1 Likewise, wives, [be] subject to your own husbands, that, even if any are disobedient to the word, they may be gained without [the] word by the conversation of the wives,
2 having witnessed your pure conversation [carried out] in fear;
References for 1 Peter 3:2
    • a 3:2 - Or 'manner of life.'
      3 whose adorning let it not be that outward one of tressing of hair, and wearing gold, or putting on apparel;
      4 but the hidden man of the heart, in the incorruptible [ornament] of a meek and quiet spirit, which in the sight of God is of great price.
      5 For thus also the holy women who have hoped in God heretofore adorned themselves, being subject to their own husbands;
      References for 1 Peter 3:5
        • b 3:5 - Not the aorist, a particular act, as in ch. 2.13, but the present participle, an habitual state, as in ch. 2.18.
        • c 3:5 - 'Have hoped' is present, characterizing the woman.
          6 as Sarah obeyed Abraham, calling him lord; whose children ye have become, doing good, and not fearing with any kind of consternation.
          References for 1 Peter 3:6
            • d 3:6 - That is, assuming they do.
              7 [Ye] husbands likewise, dwell with [them] according to knowledge, as with a weaker, [even] the female, vessel, giving [them] honour, as also fellow-heirs of [the] grace of life, that your prayers be not hindered.
              8 Finally, [be] all of one mind, sympathising, full of brotherly love, tender hearted, humble minded;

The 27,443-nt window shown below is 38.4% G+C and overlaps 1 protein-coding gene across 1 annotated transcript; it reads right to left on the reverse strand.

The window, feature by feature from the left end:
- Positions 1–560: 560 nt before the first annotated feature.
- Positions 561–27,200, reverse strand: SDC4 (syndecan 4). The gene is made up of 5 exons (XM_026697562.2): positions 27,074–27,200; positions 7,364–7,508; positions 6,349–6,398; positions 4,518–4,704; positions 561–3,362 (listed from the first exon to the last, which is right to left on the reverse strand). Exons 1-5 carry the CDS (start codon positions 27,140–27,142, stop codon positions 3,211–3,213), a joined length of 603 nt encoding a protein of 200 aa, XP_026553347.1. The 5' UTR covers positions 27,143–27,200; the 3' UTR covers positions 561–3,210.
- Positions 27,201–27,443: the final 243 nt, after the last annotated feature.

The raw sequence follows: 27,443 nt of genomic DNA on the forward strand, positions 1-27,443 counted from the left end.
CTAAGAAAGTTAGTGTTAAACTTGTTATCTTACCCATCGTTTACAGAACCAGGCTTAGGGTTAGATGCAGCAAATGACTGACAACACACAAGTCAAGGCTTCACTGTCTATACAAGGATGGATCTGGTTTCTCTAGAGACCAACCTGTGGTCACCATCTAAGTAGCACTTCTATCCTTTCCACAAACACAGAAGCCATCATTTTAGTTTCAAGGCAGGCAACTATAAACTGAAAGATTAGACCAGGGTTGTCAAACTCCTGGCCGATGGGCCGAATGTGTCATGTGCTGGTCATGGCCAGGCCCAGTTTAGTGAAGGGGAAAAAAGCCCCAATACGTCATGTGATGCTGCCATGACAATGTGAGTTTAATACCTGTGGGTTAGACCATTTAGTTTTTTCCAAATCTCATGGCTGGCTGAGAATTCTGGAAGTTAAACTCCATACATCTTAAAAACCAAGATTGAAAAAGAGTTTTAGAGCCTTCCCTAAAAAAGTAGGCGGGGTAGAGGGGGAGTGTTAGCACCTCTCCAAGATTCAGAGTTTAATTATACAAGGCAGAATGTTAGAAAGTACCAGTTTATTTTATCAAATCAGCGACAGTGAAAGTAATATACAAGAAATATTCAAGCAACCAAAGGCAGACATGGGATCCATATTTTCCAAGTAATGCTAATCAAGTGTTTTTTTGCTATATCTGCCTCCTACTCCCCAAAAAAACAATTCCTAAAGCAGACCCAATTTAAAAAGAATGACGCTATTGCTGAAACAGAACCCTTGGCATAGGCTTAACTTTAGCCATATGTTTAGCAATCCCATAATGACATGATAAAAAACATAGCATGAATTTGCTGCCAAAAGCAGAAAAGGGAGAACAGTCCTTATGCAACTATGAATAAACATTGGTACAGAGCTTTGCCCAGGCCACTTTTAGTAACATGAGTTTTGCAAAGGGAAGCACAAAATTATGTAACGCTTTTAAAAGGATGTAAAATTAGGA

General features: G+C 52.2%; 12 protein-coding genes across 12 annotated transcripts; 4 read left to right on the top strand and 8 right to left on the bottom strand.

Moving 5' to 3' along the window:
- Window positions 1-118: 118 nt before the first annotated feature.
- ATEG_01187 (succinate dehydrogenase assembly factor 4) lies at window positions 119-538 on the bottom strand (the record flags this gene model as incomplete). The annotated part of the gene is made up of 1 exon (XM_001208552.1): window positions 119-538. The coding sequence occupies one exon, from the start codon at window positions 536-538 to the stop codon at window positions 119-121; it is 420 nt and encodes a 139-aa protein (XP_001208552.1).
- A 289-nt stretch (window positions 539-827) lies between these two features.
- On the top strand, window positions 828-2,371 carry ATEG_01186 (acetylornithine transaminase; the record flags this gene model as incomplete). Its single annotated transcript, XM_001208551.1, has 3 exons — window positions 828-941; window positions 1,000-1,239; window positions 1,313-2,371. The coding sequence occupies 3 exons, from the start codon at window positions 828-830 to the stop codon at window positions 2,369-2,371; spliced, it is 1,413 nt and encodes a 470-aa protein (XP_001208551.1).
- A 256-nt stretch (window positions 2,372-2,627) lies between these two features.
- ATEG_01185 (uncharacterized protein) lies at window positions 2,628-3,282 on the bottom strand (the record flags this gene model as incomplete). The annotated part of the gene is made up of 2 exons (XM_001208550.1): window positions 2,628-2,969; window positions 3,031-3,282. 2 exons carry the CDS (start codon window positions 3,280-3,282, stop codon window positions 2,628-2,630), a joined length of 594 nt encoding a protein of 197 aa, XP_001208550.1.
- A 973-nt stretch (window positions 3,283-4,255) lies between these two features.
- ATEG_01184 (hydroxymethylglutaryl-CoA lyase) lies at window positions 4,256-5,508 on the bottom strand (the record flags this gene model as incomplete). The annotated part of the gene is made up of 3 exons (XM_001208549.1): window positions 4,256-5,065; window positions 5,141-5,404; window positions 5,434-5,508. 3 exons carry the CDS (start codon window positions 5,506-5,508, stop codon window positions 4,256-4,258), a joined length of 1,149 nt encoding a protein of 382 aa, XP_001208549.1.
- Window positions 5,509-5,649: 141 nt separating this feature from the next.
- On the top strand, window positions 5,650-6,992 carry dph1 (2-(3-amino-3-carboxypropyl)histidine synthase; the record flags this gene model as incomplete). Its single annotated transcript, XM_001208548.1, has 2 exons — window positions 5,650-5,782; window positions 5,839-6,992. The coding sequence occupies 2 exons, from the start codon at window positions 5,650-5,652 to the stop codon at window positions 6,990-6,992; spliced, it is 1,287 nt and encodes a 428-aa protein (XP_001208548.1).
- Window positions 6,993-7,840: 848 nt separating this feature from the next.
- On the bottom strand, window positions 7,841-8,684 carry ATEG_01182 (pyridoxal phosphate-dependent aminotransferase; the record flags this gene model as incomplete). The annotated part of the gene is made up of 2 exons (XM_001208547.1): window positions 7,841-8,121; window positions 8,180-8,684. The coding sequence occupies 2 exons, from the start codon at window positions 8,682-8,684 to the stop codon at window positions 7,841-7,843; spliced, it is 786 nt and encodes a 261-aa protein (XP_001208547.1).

9 not rendering evil for evil, or railing for railing; but on the contrary, blessing [others], because ye have been called to this, that ye should inherit blessing.
              10 For he that will love life and see good days, let him cause his tongue to cease from evil and his lips that they speak no guile.
              11 And let him avoid evil, and do good; let him seek peace and pursue it;
              12 because [the] eyes of [the] Lord [are] on [the] righteous, and his ears towards their supplications; but [the] face of [the] Lord [is] against them that do evil.
              References for 1 Peter 3:12
                • e 3:12 - See Ps. 34.12-16.
                  13 And who shall injure you if ye have become imitators of that which [is] good?
                  References for 1 Peter 3:13
                    • f 3:13 - Or 'him that is good.'
                      14 But if also ye should suffer for righteousness' sake, blessed [are ye]; but be not afraid of their fear, neither be troubled;
                      15 but sanctify [the] Lord the Christ in your hearts, and [be] always prepared to [give] an answer [to] every one that asks you to give an account of the hope that [is] in you, but with meekness and fear;
                      References for 1 Peter 3:15
                        • g 3:15 - See Isa. 8.12-13.
                        • h 3:15 - Or 'a reason for,' logos, as ch. 4.5; it includes both ideas. In Matt. 12.36 it is 'account,' but in Acts 19.40 'a reason for,' as elsewhere.
                          16 having a good conscience, that [as to that] in which they speak against you as evildoers, they may be ashamed who calumniate your good conversation in Christ.
                          References for 1 Peter 3:16
                            • i 3:16 - See Note m, ch. 2.12.
                            • j 3:16 - See Note o, ver. 1.